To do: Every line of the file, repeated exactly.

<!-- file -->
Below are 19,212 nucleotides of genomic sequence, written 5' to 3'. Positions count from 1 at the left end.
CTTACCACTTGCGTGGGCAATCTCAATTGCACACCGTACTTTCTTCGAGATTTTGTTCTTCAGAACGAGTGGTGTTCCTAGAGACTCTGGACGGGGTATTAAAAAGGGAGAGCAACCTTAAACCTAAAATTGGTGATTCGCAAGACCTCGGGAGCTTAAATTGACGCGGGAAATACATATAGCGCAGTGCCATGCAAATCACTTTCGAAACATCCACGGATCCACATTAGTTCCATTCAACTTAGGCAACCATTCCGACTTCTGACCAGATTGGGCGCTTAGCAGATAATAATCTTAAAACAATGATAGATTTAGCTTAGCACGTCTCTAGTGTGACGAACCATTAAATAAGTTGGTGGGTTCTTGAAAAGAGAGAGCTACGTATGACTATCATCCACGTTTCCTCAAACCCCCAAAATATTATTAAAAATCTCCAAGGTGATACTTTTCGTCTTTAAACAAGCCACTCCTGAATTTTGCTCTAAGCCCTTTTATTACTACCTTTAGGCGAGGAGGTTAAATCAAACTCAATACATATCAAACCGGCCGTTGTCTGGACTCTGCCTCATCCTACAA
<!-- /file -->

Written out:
Below are 19,212 nucleotides of genomic sequence, written 5' to 3'. Positions count from 1 at the left end.
CTTACCACTTGCGTGGGCAATCTCAATTGCACACCGTACTTTCTTCGAGATTTTGTTCTTCAGAACGAGTGGTGTTCCTAGAGACTCTGGACGGGGTATTAAAAAGGGAGAGCAACCTTAAACCTAAAATTGGTGATTCGCAAGACCTCGGGAGCTTAAATTGACGCGGGAAATACATATAGCGCAGTGCCATGCAAATCACTTTCGAAACATCCACGGATCCACATTAGTTCCATTCAACTTAGGCAACCATTCCGACTTCTGACCAGATTGGGCGCTTAGCAGATAATAATCTTAAAACAATGATAGATTTAGCTTAGCACGTCTCTAGTGTGACGAACCATTAAATAAGTTGGTGGGTTCTTGAAAAGAGAGAGCTACGTATGACTATCATCCACGTTTCCTCAAACCCCCAAAATATTATTAAAAATCTCCAAGGTGATACTTTTCGTCTTTAAACAAGCCACTCCTGAATTTTGCTCTAAGCCCTTTTATTACTACCTTTAGGCGAGGAGGTTAAATCAAACTCAATACATATCAAACCGGCCGTTGTCTGGACTCTGCCTCATCCTACAA